diciembre 2019
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Verbal Communication

THE LIVING SISTERS  ⇓  Video by Michel Gondry [2011]

How are you doing?  How are you doing?
I’ll be fine, how about you?
I’m fine too

How is it going?  How is it going?
Yes it goes, what about you?
It goes for me too.

Nothing new, can’t complain  –  Skies are blue, sunshine or rain
Something to eat, watch a show  –  After that, I’ll sleep like a baby

What are you up to?  What are you up to?
Not much, nothing to do
What about you?  What about you?

Me too

After hours, … are sweet   –   Holding hands, watching tv
Nothing to say, nowhere to go  –  After that, I’ll sleep like a baby

How are you doing?  How are you doing?
I’m fine, what about you?  I’m fine, what about you?
I’m fine, what about you?  I’m fine, what about you?
Me too  –  Me too  –  Me too

*      *      *

‘WORDS ARE POWERFUL’  ···  Idioms / Euphemisms / Slang [LOL] / (Dis)confirmation . . .

•  ‘I Got a Feeling’   ⇑  (Black Eyed Peas)

I gotta feeling that tonight’s gonna be a good night . . .

Tonight’s the night  –  Let’s live it up
I got my money  –  Let’s spend it up
Go out and smash it  like Oh My God
Jump off that sofa  –  Let’s get get OFF
I know that we’ll have a ball
If we get down and go out
And just loose it all
I feel stressed out – I wanna let it go
Let’s go way out spaced out
And loosing all control
Fill up my cup  –  Mozoltov
Look at her dancing  –  Just take it  off
Let’s paint the town – We’ll shut it down
Let’s burn the roof and then we’ll do it again

Let’s Do it   . . .  and live it up
I gotta feeling that tonight’s gonna be a good night . . .

Tonight’s the night  –  Let’s live it up  (…)
I got my money  –  Let’s spend it up  (…)
Go out and smash it  like Oh My God
Jump off that sofa  –  Let’s get get OFF
Fill up my cup    (Drink)
Mozolotov     (Lahyme)
Look at her dancing    (Move it Move it)
Just take it off
Let’s paint the town
We’ll shut it down
Let’s burn the roof
And then we’ll do it again
Let’s do it   . . .  Let’s live it up

Here we come  Here we go – We gotta rock
Easy come  Easy go – Now we on top
Feel the shot  –  Body rock  –  Rock it don’t stop
Round and round – Up and down  –  Around the clock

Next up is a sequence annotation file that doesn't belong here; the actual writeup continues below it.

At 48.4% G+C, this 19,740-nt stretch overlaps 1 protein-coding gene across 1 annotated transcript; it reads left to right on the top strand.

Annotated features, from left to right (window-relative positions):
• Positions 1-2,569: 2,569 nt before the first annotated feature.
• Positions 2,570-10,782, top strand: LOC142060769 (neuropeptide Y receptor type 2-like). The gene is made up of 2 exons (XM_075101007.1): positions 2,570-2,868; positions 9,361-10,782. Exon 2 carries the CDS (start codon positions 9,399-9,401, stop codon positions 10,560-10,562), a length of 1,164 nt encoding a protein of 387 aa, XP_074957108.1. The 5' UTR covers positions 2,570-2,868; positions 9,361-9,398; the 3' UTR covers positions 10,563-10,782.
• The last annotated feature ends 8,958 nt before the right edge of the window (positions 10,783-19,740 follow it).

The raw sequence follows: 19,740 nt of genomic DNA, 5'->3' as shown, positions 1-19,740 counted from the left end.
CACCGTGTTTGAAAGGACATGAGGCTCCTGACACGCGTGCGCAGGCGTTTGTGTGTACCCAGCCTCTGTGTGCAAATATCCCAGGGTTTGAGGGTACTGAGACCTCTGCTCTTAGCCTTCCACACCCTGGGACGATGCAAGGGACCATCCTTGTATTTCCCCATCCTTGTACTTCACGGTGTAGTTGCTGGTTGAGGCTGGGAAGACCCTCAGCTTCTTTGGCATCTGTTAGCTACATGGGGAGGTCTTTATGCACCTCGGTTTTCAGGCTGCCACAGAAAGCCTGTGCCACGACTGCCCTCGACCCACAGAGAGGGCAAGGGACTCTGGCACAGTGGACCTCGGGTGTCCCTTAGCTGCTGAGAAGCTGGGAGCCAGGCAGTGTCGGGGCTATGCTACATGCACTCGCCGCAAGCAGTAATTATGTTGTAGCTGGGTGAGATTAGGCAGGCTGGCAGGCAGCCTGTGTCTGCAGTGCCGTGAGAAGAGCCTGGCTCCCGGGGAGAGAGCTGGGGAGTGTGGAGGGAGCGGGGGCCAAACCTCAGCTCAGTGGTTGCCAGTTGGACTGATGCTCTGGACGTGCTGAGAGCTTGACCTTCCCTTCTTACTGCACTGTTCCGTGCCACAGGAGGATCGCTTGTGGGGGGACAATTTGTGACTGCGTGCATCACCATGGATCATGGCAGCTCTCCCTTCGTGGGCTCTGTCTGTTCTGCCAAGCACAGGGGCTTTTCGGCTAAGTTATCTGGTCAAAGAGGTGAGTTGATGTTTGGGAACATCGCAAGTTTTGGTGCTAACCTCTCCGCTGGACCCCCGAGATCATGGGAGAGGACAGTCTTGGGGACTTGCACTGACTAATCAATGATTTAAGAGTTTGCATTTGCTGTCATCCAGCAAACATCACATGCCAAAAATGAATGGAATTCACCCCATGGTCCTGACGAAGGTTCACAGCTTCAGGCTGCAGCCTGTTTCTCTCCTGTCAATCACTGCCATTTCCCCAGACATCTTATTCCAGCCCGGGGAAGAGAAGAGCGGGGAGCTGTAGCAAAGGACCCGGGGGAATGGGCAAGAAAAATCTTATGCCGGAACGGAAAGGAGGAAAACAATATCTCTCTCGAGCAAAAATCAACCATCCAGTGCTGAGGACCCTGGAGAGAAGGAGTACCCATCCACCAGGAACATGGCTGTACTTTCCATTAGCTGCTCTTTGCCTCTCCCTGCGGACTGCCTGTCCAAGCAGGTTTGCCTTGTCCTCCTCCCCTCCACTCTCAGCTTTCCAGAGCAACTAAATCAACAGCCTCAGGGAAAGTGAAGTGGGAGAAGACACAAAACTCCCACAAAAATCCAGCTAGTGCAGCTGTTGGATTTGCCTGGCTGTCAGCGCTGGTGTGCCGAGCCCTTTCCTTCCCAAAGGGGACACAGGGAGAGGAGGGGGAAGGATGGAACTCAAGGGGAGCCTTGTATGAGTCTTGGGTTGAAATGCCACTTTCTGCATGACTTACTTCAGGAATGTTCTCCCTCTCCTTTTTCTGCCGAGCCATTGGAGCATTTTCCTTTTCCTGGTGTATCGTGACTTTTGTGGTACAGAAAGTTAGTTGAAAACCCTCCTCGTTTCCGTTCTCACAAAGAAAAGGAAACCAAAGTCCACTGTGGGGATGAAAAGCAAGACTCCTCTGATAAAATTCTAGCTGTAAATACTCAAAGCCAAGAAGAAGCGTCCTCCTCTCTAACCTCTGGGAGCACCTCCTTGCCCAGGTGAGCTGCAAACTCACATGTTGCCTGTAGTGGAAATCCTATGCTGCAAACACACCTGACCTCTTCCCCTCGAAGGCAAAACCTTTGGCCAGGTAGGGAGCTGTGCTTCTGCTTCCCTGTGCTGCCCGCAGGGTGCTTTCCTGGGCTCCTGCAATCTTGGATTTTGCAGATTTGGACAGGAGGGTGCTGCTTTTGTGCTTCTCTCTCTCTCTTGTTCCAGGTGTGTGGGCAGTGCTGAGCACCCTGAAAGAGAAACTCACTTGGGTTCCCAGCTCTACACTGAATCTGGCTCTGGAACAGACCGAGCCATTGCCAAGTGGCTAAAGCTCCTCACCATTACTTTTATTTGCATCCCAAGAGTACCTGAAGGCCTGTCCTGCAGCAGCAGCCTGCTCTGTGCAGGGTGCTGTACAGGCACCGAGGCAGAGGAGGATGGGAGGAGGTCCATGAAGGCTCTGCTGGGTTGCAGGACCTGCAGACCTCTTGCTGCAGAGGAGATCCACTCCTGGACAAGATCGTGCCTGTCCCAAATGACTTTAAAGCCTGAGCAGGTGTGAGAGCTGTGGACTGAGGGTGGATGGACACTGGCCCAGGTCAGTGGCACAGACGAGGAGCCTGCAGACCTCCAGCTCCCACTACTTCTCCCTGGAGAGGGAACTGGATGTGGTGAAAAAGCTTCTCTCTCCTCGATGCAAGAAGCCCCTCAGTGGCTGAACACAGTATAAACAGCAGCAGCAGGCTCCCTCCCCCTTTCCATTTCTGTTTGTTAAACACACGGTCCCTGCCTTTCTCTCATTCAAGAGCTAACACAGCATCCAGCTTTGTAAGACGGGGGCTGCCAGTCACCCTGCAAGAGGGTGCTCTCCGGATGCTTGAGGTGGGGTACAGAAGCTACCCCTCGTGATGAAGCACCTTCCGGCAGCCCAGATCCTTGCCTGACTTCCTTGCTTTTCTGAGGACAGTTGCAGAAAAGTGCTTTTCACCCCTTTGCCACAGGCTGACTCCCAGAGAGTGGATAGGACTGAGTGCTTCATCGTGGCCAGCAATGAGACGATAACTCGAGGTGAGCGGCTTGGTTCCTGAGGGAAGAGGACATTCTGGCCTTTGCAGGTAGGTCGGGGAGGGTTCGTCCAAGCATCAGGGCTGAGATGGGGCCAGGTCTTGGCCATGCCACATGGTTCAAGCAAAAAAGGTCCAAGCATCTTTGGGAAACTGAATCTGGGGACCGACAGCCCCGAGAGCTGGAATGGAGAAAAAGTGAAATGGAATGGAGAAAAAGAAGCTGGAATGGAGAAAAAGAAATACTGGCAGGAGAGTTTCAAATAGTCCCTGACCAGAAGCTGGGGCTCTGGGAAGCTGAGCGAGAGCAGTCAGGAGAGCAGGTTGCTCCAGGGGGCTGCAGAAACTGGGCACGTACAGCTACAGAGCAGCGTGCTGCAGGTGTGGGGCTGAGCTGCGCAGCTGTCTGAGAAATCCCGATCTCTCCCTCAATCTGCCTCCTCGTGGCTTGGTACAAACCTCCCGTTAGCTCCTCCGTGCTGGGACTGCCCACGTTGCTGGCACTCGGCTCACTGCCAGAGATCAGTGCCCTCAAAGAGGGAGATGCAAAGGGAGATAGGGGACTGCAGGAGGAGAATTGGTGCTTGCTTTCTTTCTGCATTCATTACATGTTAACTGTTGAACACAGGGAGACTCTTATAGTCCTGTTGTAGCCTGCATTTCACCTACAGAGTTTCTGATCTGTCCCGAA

Monday, Tuesday, Wednesday, Thursday,
Friday, Saturday, Saturday and Sunday
Get get get get get
With us you know what we say
Party everyday p-p-p-party
Party everyday
I gotta feeling that tonight’s gonna be a good night . . .

                short_answers &  Short forms ⇐

¶  Softening  . . . ⇐

Sometimes we want to soften the impact of what we’re saying … Try the quizzes too!

Φ   Ways of speaking … ⇒[01] ⇔ [02] ⇔ [03]⇐ 
  • speak: make use of words in a normal voice. _ May I speak to George?
  • talk: speak to give information, say things. _ What are they talking about?
  • hesitate: be slow to speak (or act) because one is uncertain or unwilling to talk. _ He hesitated before answering my question.
  • whisper: speak softly, without vibrating the vocal cords, privately or secretly._She whispered the secret word in my ear.
  • hiss: say something in a loud whisper. (Snakes also hiss)._‘Get out!’ she hissed at me furiously.
  • mumble: speak unclearly, so that others can’t hear._He mumbled something at me which I didn’t understand.
  • mutter: speak in a low voice, which is hard to hear._She was muttering something to herself as she went out.
  • murmur: speak in a soft, quiet voice that is difficult to hear clearly._The classmates murmured during the test.
  • hum: make a low continuous sound, when you take a long time deciding what to say._She hummed at the beginning of the oral exam.
  • grunt: make short sounds or say a few words in a rough voice, when you don’t want to talk. (Pigs also grunt)._She grunted a few words and left the table.
  • stammer: speak with pauses and repeating the same sound or syllable, habitually or from fear or excitement.‘_P-p-please give me the p-p-pen,’ he stammered.
  • stutter: stammer._‘P-p-please give me the p-p-pen,’ he stuttered.
  • quaver: speak tremulously, because you are nervous or upset._Her voice quavered for a moment but then she regained control.
  • lisp: speak with /th/ sounds instead of /s/ sounds._You’re very thilly, Thimon. (You’re very silly, Simon.)
  • babble = gabble: talk foolishly, in a way difficult to understand._Her fever made her babble without stopping.
  • ramble: talk continuously, in a confused way._Stop rambling and get to the point, please!